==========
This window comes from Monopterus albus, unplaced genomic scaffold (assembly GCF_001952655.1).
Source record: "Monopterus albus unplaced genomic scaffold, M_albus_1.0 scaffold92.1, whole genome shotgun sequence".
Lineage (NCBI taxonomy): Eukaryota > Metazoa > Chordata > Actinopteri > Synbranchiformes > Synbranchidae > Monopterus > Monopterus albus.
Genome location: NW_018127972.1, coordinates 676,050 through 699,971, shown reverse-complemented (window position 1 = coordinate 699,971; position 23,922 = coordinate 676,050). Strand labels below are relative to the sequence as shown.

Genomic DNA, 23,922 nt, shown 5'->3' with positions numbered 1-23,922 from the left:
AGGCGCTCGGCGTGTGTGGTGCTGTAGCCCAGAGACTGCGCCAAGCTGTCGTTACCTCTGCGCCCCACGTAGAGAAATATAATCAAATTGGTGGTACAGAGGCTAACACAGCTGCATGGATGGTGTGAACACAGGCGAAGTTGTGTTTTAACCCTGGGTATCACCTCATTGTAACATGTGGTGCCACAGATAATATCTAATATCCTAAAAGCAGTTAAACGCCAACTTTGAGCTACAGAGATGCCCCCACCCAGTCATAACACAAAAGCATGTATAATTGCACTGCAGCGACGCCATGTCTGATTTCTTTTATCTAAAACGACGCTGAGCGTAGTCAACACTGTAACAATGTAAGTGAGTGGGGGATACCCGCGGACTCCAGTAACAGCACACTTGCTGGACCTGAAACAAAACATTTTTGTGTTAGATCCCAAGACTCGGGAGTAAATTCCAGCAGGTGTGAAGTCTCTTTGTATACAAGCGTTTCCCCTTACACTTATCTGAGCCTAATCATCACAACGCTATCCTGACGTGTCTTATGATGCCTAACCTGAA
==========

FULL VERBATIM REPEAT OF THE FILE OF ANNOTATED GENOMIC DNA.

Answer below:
This window comes from Monopterus albus, unplaced genomic scaffold (assembly GCF_001952655.1).
Source record: "Monopterus albus unplaced genomic scaffold, M_albus_1.0 scaffold92.1, whole genome shotgun sequence".
Lineage (NCBI taxonomy): Eukaryota > Metazoa > Chordata > Actinopteri > Synbranchiformes > Synbranchidae > Monopterus > Monopterus albus.
Genome location: NW_018127972.1, coordinates 676,050 through 699,971, shown reverse-complemented (window position 1 = coordinate 699,971; position 23,922 = coordinate 676,050). Strand labels below are relative to the sequence as shown.

Genomic DNA, 23,922 nt, shown 5'->3' with positions numbered 1-23,922 from the left:
AGGCGCTCGGCGTGTGTGGTGCTGTAGCCCAGAGACTGCGCCAAGCTGTCGTTACCTCTGCGCCCCACGTAGAGAAATATAATCAAATTGGTGGTACAGAGGCTAACACAGCTGCATGGATGGTGTGAACACAGGCGAAGTTGTGTTTTAACCCTGGGTATCACCTCATTGTAACATGTGGTGCCACAGATAATATCTAATATCCTAAAAGCAGTTAAACGCCAACTTTGAGCTACAGAGATGCCCCCACCCAGTCATAACACAAAAGCATGTATAATTGCACTGCAGCGACGCCATGTCTGATTTCTTTTATCTAAAACGACGCTGAGCGTAGTCAACACTGTAACAATGTAAGTGAGTGGGGGATACCCGCGGACTCCAGTAACAGCACACTTGCTGGACCTGAAACAAAACATTTTTGTGTTAGATCCCAAGACTCGGGAGTAAATTCCAGCAGGTGTGAAGTCTCTTTGTATACAAGCGTTTCCCCTTACACTTATCTGAGCCTAATCATCACAACGCTATCCTGACGTGTCTTATGATGCCTAACCTGAA